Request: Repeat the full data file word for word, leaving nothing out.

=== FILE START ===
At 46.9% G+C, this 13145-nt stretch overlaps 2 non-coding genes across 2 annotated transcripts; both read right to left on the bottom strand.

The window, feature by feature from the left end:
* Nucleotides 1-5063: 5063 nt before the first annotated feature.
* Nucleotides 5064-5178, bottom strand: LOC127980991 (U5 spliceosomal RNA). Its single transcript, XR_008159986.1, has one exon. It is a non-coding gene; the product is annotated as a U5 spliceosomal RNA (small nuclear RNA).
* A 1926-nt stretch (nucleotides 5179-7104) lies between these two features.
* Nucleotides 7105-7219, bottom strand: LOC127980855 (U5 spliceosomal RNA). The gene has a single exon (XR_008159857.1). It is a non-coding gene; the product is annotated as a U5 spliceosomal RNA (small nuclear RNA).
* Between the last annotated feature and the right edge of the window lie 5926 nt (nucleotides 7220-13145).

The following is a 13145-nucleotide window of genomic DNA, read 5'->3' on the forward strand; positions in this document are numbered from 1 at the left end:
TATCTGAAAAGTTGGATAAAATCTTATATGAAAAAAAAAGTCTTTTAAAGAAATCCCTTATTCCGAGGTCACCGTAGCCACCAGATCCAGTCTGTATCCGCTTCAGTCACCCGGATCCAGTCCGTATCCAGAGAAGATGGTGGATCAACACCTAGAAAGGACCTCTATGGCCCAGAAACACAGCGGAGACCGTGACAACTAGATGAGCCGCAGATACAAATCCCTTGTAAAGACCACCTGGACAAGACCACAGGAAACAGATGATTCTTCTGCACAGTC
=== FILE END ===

At 46.9% G+C, this 13145-nt stretch overlaps 2 non-coding genes across 2 annotated transcripts; both read right to left on the bottom strand.

The window, feature by feature from the left end:
* Nucleotides 1-5063: 5063 nt before the first annotated feature.
* Nucleotides 5064-5178, bottom strand: LOC127980991 (U5 spliceosomal RNA). Its single transcript, XR_008159986.1, has one exon. It is a non-coding gene; the product is annotated as a U5 spliceosomal RNA (small nuclear RNA).
* A 1926-nt stretch (nucleotides 5179-7104) lies between these two features.
* Nucleotides 7105-7219, bottom strand: LOC127980855 (U5 spliceosomal RNA). The gene has a single exon (XR_008159857.1). It is a non-coding gene; the product is annotated as a U5 spliceosomal RNA (small nuclear RNA).
* Between the last annotated feature and the right edge of the window lie 5926 nt (nucleotides 7220-13145).

The following is a 13145-nucleotide window of genomic DNA, read 5'->3' on the forward strand; positions in this document are numbered from 1 at the left end:
TATCTGAAAAGTTGGATAAAATCTTATATGAAAAAAAAAGTCTTTTAAAGAAATCCCTTATTCCGAGGTCACCGTAGCCACCAGATCCAGTCTGTATCCGCTTCAGTCACCCGGATCCAGTCCGTATCCAGAGAAGATGGTGGATCAACACCTAGAAAGGACCTCTATGGCCCAGAAACACAGCGGAGACCGTGACAACTAGATGAGCCGCAGATACAAATCCCTTGTAAAGACCACCTGGACAAGACCACAGGAAACAGATGATTCTTCTGCACAGTC